example, the disclosures required by Subtopic 205-20 are organized by the
nature of the discontinued operation. Additionally, flowcharts were added to
Subtopics 205-20 and 360-10 to help stakeholders implement the disclosure
requirements. When Will the Amendments Be Effective?
A public business entity and a not-for-profit entity that has issued, or is a conduit
bond obligor for, securities that are traded, listed, or quoted on an exchange or
an over-the-counter market should apply the amendments in this Update
prospectively to both of the following: 5 1.
2. All disposals (or classifications as held for sale) of components of an
entity that occur within annual periods beginning on or after December
15, 2014, and interim periods within those years
All businesses or nonprofit activities that, on acquisition, are classified
as held for sale that occur within annual periods beginning on or after
December 15, 2014, and interim periods within those years. All other entities should apply the amendments in this Update prospectively to
both of the following:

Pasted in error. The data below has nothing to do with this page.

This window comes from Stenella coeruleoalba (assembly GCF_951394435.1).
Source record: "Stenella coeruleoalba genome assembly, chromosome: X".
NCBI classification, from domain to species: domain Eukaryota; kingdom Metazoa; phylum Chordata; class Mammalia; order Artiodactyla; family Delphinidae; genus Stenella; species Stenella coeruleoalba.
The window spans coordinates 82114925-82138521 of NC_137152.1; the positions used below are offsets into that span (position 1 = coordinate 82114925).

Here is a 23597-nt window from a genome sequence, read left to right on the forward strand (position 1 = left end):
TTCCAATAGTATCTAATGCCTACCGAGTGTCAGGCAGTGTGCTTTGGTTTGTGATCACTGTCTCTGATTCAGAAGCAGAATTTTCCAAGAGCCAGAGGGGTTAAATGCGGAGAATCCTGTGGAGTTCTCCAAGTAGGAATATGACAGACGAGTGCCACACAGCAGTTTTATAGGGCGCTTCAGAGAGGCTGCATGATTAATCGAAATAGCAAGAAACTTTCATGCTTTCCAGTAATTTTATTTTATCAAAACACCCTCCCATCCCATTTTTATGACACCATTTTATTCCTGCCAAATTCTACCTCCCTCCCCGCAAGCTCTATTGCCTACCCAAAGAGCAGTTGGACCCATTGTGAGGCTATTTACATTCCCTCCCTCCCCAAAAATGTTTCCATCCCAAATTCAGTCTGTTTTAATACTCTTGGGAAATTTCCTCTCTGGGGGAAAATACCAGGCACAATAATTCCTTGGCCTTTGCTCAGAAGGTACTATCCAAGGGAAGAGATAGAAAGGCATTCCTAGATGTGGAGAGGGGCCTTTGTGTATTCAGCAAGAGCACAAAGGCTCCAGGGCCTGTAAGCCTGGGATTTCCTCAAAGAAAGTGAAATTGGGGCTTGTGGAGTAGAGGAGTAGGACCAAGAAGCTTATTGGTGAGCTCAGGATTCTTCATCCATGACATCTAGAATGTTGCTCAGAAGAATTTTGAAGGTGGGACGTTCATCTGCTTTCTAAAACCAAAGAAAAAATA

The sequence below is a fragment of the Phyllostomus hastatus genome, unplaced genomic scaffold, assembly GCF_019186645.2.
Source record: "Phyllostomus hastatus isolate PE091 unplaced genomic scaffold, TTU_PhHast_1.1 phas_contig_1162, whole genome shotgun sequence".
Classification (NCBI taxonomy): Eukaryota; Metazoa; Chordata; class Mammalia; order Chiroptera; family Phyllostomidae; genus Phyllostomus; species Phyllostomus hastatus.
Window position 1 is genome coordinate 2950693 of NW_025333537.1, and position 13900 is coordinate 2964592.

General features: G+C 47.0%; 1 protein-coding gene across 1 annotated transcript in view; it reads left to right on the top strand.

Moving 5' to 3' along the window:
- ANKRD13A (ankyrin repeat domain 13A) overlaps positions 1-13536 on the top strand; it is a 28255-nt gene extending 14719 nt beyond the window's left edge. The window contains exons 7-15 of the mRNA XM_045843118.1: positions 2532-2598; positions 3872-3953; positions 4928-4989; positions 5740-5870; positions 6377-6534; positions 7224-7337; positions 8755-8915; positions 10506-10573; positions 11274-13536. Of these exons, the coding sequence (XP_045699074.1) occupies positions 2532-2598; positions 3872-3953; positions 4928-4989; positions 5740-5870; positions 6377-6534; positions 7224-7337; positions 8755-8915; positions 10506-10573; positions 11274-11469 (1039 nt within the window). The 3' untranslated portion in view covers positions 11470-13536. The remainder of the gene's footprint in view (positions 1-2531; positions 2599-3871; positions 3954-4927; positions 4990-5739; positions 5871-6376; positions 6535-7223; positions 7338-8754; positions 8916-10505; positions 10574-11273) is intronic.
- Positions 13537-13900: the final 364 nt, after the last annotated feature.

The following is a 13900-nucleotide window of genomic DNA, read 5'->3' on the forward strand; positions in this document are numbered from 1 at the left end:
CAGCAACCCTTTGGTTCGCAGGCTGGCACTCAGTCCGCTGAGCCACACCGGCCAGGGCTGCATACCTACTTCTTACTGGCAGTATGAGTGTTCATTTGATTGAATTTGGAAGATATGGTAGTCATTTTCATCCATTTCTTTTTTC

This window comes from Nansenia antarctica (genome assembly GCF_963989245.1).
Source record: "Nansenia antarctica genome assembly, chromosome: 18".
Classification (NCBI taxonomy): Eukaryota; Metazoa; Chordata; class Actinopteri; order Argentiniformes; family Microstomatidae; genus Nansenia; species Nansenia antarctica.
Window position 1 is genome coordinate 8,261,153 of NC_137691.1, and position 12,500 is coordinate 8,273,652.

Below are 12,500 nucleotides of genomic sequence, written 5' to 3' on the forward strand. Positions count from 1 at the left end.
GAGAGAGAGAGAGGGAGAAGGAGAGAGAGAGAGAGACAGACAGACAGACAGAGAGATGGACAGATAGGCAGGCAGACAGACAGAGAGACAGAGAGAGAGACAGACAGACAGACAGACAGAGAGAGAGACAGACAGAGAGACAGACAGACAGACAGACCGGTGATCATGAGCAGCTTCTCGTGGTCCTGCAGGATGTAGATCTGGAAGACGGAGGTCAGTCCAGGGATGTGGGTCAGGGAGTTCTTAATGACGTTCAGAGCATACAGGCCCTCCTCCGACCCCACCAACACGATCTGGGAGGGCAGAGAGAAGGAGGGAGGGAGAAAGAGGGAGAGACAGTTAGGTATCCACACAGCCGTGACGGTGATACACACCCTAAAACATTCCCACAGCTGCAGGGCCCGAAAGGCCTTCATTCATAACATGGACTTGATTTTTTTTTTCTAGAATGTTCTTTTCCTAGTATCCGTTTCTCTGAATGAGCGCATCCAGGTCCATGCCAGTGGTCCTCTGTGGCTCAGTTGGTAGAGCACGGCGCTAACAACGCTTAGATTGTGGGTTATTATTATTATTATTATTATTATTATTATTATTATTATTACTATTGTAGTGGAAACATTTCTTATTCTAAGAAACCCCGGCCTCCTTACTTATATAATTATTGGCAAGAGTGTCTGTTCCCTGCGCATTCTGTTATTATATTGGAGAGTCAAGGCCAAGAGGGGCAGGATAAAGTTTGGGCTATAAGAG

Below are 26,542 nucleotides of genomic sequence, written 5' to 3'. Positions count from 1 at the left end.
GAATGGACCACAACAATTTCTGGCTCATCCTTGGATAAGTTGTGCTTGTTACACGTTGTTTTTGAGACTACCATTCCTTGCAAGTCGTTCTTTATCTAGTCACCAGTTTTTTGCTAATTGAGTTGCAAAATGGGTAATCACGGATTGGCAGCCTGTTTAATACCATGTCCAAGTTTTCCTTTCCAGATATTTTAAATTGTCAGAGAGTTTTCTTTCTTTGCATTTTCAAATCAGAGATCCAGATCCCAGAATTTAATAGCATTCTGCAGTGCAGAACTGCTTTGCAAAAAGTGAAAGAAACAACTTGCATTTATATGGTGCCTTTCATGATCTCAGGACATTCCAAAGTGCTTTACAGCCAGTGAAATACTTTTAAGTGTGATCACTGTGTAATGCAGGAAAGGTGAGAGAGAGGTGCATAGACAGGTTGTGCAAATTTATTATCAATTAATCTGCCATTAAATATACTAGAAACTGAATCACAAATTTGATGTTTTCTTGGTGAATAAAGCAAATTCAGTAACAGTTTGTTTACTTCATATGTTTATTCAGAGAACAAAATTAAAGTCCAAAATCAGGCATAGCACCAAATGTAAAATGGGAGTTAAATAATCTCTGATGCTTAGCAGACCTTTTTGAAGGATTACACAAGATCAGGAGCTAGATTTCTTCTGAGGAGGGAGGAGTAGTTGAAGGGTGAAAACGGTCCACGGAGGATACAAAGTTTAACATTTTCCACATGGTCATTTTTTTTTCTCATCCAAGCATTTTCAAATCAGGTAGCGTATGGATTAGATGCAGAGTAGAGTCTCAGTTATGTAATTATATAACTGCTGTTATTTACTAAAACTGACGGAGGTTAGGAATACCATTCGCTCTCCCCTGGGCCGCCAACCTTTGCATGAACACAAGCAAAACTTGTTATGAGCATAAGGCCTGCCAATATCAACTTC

1. 2. All disposals (or classifications as held for sale) of components of an
entity that occur within annual periods beginning on or after December
15, 2014, and interim periods within annual periods beginning on or
after December 15, 2015
All businesses or nonprofit activities that, on acquisition, are classified
as held for sale that occur within annual periods beginning on or after
December 15, 2014, and interim periods within annual periods
beginning on or after December 15, 2015. An entity should not apply the amendments in this Update to a component of an
entity, or a business or nonprofit activity, that is classified as held for sale before
the effective date even if the component of an entity, or business or nonprofit
activity, is disposed of after the effective date.
Early adoption is permitted, but only for disposals (or classifications as held for
sale) that have not been reported in financial statements previously issued or
available for issuance. How Do the Provisions Compare with International
Financial Reporting Standards (IFRS)?
The amendments in this Update to the definition of discontinued operation make
that definition similar to the definition of discontinued operation in IFRS 5, Noncurrent Assets Held for Sale and Discontinued Operations. Part of the definition
of discontinued operation in this Update is based on the guidance in IFRS 5